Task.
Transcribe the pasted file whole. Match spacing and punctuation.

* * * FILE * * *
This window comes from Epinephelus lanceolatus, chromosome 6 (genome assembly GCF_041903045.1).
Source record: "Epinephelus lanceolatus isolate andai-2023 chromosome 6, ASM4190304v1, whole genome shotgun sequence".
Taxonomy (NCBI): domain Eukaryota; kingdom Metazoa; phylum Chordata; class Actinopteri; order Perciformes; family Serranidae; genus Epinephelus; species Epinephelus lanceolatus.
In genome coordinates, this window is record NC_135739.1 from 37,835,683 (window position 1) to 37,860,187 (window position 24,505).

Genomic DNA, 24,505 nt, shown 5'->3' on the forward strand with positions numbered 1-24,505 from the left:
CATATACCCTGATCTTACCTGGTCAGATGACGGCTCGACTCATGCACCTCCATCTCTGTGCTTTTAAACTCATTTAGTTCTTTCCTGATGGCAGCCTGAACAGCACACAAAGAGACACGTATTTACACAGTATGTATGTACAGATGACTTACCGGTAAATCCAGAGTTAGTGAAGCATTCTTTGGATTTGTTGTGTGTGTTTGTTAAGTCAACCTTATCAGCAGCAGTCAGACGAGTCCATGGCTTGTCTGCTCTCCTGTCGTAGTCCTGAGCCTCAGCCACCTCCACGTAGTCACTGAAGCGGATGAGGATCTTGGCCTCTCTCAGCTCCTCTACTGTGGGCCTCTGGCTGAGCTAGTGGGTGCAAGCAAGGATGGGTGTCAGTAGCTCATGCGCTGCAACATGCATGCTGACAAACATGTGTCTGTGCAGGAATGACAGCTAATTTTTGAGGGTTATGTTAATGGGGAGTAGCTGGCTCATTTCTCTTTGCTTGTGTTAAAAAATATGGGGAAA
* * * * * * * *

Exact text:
This window comes from Epinephelus lanceolatus, chromosome 6 (genome assembly GCF_041903045.1).
Source record: "Epinephelus lanceolatus isolate andai-2023 chromosome 6, ASM4190304v1, whole genome shotgun sequence".
Taxonomy (NCBI): domain Eukaryota; kingdom Metazoa; phylum Chordata; class Actinopteri; order Perciformes; family Serranidae; genus Epinephelus; species Epinephelus lanceolatus.
In genome coordinates, this window is record NC_135739.1 from 37,835,683 (window position 1) to 37,860,187 (window position 24,505).

Genomic DNA, 24,505 nt, shown 5'->3' on the forward strand with positions numbered 1-24,505 from the left:
CATATACCCTGATCTTACCTGGTCAGATGACGGCTCGACTCATGCACCTCCATCTCTGTGCTTTTAAACTCATTTAGTTCTTTCCTGATGGCAGCCTGAACAGCACACAAAGAGACACGTATTTACACAGTATGTATGTACAGATGACTTACCGGTAAATCCAGAGTTAGTGAAGCATTCTTTGGATTTGTTGTGTGTGTTTGTTAAGTCAACCTTATCAGCAGCAGTCAGACGAGTCCATGGCTTGTCTGCTCTCCTGTCGTAGTCCTGAGCCTCAGCCACCTCCACGTAGTCACTGAAGCGGATGAGGATCTTGGCCTCTCTCAGCTCCTCTACTGTGGGCCTCTGGCTGAGCTAGTGGGTGCAAGCAAGGATGGGTGTCAGTAGCTCATGCGCTGCAACATGCATGCTGACAAACATGTGTCTGTGCAGGAATGACAGCTAATTTTTGAGGGTTATGTTAATGGGGAGTAGCTGGCTCATTTCTCTTTGCTTGTGTTAAAAAATATGGGGAAA